As always when Sehwag is front and center, adjectives fail and you are forced to lean on the crutch of statistics to describe both his innings and his impact on the side’s fortunes: 92 runs in the session before lunch in just 18 overs (Sehwag 53); 168 runs in 27 overs between lunch and tea (Sehwag 98); at that point [shortly before tea, Sehwag developed problems with his back, so the second interval of the day seems a good point to assess his stats at their best –he had taken 42 runs off 38 balls from Murali and an astonishing 50 off just 32 balls from the highly rated Herath, preferred for the second time ahead of one-time mystery spinner Ajantha Mendis.
Most importantly, even at tea time India had already raced to 260 off just 45 overs – brilliant in an ODI context but in Tests, of incalculable value. Today is just the second day. 270 overs remain to be played in this Test. And with 13 more overs left to play in the final session, India had already – after taking out the two remaining Lankan wickets in the morning – knocked off the Lankan first innings score of 393 and gone into the lead, with three full days of play remaining.
The problem with appraising Viru in terms of stats is that the stats are so startling you begin hunting for the very adjectives you ran out of in the first place. Consider this: the man has six double hundreds, more than any other Indian batsman ever. And of those six, five are in the list of the fastest doubles of all time; in fact, he owns three of the top four slots, and is the only batsman to have more than one entry in that list.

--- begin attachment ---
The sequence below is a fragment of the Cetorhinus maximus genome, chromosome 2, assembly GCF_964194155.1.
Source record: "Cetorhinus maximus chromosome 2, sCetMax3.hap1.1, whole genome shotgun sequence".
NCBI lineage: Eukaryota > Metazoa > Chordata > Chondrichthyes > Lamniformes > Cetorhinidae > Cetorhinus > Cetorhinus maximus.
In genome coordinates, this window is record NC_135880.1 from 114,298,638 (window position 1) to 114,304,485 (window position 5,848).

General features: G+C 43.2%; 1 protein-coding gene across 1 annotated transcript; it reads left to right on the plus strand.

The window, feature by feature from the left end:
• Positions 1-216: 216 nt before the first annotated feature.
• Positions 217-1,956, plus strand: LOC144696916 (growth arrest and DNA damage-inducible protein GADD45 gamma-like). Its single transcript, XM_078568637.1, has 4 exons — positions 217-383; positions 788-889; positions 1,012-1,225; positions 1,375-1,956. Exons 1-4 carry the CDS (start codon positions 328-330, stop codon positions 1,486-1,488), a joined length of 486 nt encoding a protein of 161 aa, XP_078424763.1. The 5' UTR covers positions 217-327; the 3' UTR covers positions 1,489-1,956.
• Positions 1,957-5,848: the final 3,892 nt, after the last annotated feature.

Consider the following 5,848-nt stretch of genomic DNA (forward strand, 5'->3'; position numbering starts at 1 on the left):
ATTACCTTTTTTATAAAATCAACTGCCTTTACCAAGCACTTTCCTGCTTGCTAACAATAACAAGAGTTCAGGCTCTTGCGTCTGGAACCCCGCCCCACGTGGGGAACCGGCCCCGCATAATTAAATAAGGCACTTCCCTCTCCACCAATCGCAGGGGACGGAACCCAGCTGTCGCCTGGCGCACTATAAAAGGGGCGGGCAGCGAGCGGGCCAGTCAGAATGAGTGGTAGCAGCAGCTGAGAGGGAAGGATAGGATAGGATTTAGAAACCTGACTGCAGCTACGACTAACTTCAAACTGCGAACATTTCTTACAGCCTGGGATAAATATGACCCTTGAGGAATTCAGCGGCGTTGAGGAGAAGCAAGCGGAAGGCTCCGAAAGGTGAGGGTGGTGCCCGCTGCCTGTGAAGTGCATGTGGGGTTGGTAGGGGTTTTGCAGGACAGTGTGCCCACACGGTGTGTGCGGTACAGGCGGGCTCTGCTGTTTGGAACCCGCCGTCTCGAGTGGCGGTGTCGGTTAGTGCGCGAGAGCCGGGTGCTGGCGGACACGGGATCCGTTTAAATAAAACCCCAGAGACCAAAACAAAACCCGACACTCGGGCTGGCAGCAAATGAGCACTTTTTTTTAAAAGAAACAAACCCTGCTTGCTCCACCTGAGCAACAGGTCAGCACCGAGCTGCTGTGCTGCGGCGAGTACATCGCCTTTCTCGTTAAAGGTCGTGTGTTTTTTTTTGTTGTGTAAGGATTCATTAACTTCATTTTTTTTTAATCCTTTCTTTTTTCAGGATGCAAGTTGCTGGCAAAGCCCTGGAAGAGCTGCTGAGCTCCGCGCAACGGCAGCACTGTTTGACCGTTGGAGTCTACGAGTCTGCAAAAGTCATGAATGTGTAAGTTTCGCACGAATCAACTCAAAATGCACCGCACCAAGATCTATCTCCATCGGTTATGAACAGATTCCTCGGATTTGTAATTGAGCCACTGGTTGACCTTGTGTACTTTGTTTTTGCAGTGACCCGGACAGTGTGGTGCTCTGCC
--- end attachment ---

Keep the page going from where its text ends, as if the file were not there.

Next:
Here’s why: his progression from the 180s to the double ton, in the 57th over of the innings bowled by Nuwan Kulasekhara, was dot, 4, 4, 4, 2, 4. With every other batsman currently active, you talk of the nervous nineties – with Viru, as someone pointed out to me on Twitter, it is the hapless bowlers who get nervous when the man approaches some landmark. With every other batsman — including the great Sachin — the rival captain brings the field in to add pressure; with Viru, they send the fielders out on the fence and he pierces or clears them anyway.
The point though is not so much his propensity to score big; the real key to Sehwag is that he scores those big runs at a pace that sets it up for his team, even as he creates a slipstream for his colleagues to coast along in.